New mRNA Vaccine Could Help Prevent Lyme Disease

The ticks Ixodes scapularis transmit many pathogens that cause human disease, including Borrelia burgdorferi. Acquired resistance to I. scapularis due to repeated tick exposure has the potential to prevent tick-borne infectious disease, and salivary proteins have been postulated to contribute to this process. 

Lyme disease is caused by the bacterium Borrelia burgdorferi that is transmitted through tick bites. If left untreated, it can cause lifelong health problems like Lyme arthritis and nerve pain.

A new mRNA designed to create an immune response to ticks so they can be removed before transmission of Lyme disease has been shown to be effective in guinea pigs. Researchers hope that their findings will pave the way for clinical trials in humans. 

The study was published recently in the journal Science Translational Medicine. The researchers examined the ability of a lipid nanoparticle-containing nucleoside-modified mRNAs encoding 19 I. scapularis salivary proteins (19ISP) to enhance the recognition of a tick bite and diminish the engorgement  of  I. scapularis on a host and thereby prevent the infection.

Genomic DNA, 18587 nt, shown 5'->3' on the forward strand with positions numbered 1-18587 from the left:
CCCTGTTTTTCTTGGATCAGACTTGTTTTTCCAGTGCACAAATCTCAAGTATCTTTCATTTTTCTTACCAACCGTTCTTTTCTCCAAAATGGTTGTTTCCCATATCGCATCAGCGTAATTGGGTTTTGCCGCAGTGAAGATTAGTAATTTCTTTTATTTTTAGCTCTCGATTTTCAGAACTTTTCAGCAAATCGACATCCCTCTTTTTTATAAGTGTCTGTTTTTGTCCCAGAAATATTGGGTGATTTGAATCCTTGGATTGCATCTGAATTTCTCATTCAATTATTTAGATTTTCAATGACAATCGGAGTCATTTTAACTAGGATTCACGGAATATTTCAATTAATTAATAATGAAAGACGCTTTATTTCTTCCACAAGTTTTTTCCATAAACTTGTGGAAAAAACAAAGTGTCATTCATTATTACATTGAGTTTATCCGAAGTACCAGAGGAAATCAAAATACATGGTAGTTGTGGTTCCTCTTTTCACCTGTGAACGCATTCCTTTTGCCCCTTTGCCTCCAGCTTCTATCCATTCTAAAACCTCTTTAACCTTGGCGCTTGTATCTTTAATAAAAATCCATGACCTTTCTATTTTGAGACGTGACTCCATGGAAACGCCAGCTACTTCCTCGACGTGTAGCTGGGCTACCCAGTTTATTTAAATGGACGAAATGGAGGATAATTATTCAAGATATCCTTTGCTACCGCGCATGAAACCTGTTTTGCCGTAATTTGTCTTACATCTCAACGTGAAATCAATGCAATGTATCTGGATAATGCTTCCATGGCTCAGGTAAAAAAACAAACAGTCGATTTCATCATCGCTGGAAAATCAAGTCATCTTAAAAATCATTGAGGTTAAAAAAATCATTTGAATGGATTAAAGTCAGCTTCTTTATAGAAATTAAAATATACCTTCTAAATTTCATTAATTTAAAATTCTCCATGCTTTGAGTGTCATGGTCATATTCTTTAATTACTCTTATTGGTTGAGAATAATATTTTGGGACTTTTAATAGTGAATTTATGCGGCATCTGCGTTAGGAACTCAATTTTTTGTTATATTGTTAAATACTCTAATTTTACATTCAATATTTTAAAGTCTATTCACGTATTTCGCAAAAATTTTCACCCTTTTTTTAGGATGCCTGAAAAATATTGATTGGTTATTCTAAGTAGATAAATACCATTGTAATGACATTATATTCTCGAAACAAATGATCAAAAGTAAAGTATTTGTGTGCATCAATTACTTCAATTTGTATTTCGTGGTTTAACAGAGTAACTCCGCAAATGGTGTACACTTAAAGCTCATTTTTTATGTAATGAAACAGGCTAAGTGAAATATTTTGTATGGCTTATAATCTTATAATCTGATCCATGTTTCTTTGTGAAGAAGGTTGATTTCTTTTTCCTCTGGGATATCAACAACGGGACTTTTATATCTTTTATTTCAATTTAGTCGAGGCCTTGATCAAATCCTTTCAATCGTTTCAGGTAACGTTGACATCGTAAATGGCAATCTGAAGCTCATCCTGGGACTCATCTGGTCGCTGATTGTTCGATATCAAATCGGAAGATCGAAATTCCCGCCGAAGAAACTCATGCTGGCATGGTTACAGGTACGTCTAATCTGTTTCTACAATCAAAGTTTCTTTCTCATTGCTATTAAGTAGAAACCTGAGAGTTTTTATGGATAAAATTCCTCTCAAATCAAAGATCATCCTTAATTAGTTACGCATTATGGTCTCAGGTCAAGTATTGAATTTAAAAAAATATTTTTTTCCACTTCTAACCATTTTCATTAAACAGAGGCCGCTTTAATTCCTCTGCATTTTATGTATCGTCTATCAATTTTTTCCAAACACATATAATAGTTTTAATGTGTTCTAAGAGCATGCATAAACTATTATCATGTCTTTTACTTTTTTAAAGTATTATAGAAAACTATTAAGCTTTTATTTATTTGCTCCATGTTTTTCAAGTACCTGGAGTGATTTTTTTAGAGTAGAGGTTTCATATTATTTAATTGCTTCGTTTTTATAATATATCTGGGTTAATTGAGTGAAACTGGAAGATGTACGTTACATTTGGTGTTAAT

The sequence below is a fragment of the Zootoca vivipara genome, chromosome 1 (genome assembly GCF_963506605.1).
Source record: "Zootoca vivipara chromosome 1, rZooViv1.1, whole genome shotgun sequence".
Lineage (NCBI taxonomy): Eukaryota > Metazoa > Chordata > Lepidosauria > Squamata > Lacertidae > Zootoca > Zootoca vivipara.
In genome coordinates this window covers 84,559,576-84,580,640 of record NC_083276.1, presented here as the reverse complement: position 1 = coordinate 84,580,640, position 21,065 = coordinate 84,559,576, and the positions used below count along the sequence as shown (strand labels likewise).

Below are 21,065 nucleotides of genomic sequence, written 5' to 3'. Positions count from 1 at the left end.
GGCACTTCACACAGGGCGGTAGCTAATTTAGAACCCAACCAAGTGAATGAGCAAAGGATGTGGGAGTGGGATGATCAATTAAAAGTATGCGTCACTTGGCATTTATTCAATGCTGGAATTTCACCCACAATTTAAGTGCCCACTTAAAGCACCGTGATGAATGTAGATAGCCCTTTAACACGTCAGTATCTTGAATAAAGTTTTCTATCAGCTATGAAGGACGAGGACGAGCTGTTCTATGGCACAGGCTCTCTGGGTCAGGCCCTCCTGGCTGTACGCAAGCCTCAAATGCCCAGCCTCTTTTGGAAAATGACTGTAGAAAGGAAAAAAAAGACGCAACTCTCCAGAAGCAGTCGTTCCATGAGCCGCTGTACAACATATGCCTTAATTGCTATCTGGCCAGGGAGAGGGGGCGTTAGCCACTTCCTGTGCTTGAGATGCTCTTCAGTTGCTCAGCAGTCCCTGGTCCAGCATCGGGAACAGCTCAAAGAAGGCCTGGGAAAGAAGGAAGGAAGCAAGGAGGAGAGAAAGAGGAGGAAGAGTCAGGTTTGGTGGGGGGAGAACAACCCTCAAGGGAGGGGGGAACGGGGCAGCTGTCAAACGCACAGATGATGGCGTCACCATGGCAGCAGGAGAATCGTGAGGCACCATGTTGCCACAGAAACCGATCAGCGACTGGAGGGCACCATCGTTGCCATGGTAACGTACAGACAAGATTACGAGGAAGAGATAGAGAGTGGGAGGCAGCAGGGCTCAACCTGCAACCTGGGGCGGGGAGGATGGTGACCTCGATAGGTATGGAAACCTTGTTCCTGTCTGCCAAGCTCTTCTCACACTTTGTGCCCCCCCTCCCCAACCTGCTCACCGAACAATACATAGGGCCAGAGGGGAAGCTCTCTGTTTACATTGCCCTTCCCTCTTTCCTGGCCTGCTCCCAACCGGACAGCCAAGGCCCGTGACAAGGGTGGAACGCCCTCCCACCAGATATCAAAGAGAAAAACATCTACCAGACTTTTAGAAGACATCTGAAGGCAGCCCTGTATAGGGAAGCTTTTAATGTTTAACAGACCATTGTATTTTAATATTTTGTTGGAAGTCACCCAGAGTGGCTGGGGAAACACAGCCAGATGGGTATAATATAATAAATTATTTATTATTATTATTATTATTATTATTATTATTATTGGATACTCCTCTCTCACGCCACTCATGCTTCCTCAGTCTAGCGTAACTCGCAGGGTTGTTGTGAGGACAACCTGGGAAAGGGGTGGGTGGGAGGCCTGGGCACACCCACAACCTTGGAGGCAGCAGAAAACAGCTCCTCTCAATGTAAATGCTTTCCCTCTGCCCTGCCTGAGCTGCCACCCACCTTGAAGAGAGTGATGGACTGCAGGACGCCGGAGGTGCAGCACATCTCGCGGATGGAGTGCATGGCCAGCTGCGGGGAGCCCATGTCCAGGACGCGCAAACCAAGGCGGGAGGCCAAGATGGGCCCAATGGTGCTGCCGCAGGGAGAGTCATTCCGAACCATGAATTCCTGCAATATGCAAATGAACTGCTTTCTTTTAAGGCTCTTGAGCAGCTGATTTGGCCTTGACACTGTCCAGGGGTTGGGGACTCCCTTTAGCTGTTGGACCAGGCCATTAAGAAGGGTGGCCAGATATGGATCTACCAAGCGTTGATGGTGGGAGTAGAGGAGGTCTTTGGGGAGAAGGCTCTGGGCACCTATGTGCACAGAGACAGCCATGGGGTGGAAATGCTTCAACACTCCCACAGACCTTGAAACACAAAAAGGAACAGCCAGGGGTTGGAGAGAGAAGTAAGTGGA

The vaccine contains mRNA molecules that instruct cells to make these proteins, in the same way that mRNA COVID-19 vaccines direct cells to make coronavirus proteins. 

After the vaccine administration, guinea pigs developed red, itchy rashes when they were bitten by ticks, suggesting their immune systems were responding. The ticks also tended to detach early without sucking as much blood as they normally would. After that researchers placed ticks carrying Borrelia burgdorferi on vaccinated and unvaccinated guinea pigs. The ticks were removed from the vaccinated animals when their skin rashes emerged (after 18 hours) and none became infected with the bacteria. In contrast, half of the unvaccinated animals became infected. 

The researchers hope that they can translate their results into human trials, because it will enable us to readily detect a tick bite early, due to the redness at the bite site, which is important because tick bites are often painless and go unnoticed. The tick could then be pulled off before transmitting any Lyme disease-causing bacteria, which normally takes about 36 hours; and even without the tick removal, the immune response may encourage the tick to fall off naturally before transmitting diseases. 


Alice Klein. (2021, Nov 17). mRNA vaccine against tick bites could help prevent Lyme disease. NewScientist. Retrieved from:

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A blacklegged tick can spread Lyme disease with its bite

Jim Gathany/CDC